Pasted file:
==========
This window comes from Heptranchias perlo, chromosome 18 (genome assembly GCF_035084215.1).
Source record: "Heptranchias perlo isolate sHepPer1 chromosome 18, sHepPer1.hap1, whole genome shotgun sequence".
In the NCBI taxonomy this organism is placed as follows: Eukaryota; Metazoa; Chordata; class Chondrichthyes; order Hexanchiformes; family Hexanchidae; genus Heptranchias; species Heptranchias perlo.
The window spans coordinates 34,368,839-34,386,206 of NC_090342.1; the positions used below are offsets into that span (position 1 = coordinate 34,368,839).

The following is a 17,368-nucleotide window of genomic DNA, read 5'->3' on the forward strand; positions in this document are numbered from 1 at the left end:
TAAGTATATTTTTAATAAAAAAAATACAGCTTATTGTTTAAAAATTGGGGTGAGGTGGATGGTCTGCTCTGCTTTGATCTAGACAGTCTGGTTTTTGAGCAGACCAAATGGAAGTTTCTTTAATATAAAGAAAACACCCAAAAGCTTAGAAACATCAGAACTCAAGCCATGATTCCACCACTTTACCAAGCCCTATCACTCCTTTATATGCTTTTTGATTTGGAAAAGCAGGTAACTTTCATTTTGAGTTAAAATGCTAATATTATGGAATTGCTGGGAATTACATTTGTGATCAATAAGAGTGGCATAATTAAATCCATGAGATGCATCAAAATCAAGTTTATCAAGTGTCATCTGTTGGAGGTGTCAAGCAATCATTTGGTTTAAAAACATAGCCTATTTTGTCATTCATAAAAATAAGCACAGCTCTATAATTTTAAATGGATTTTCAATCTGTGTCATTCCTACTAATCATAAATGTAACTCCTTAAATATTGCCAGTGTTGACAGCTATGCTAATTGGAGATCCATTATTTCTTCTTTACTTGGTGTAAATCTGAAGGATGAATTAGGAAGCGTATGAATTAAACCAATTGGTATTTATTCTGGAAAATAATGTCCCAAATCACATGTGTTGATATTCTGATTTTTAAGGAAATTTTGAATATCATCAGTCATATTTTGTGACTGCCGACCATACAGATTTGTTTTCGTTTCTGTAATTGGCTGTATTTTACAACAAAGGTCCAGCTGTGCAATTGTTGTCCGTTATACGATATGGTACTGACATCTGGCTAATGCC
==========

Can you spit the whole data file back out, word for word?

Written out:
This window comes from Heptranchias perlo, chromosome 18 (genome assembly GCF_035084215.1).
Source record: "Heptranchias perlo isolate sHepPer1 chromosome 18, sHepPer1.hap1, whole genome shotgun sequence".
In the NCBI taxonomy this organism is placed as follows: Eukaryota; Metazoa; Chordata; class Chondrichthyes; order Hexanchiformes; family Hexanchidae; genus Heptranchias; species Heptranchias perlo.
The window spans coordinates 34,368,839-34,386,206 of NC_090342.1; the positions used below are offsets into that span (position 1 = coordinate 34,368,839).

The following is a 17,368-nucleotide window of genomic DNA, read 5'->3' on the forward strand; positions in this document are numbered from 1 at the left end:
TAAGTATATTTTTAATAAAAAAAATACAGCTTATTGTTTAAAAATTGGGGTGAGGTGGATGGTCTGCTCTGCTTTGATCTAGACAGTCTGGTTTTTGAGCAGACCAAATGGAAGTTTCTTTAATATAAAGAAAACACCCAAAAGCTTAGAAACATCAGAACTCAAGCCATGATTCCACCACTTTACCAAGCCCTATCACTCCTTTATATGCTTTTTGATTTGGAAAAGCAGGTAACTTTCATTTTGAGTTAAAATGCTAATATTATGGAATTGCTGGGAATTACATTTGTGATCAATAAGAGTGGCATAATTAAATCCATGAGATGCATCAAAATCAAGTTTATCAAGTGTCATCTGTTGGAGGTGTCAAGCAATCATTTGGTTTAAAAACATAGCCTATTTTGTCATTCATAAAAATAAGCACAGCTCTATAATTTTAAATGGATTTTCAATCTGTGTCATTCCTACTAATCATAAATGTAACTCCTTAAATATTGCCAGTGTTGACAGCTATGCTAATTGGAGATCCATTATTTCTTCTTTACTTGGTGTAAATCTGAAGGATGAATTAGGAAGCGTATGAATTAAACCAATTGGTATTTATTCTGGAAAATAATGTCCCAAATCACATGTGTTGATATTCTGATTTTTAAGGAAATTTTGAATATCATCAGTCATATTTTGTGACTGCCGACCATACAGATTTGTTTTCGTTTCTGTAATTGGCTGTATTTTACAACAAAGGTCCAGCTGTGCAATTGTTGTCCGTTATACGATATGGTACTGACATCTGGCTAATGCC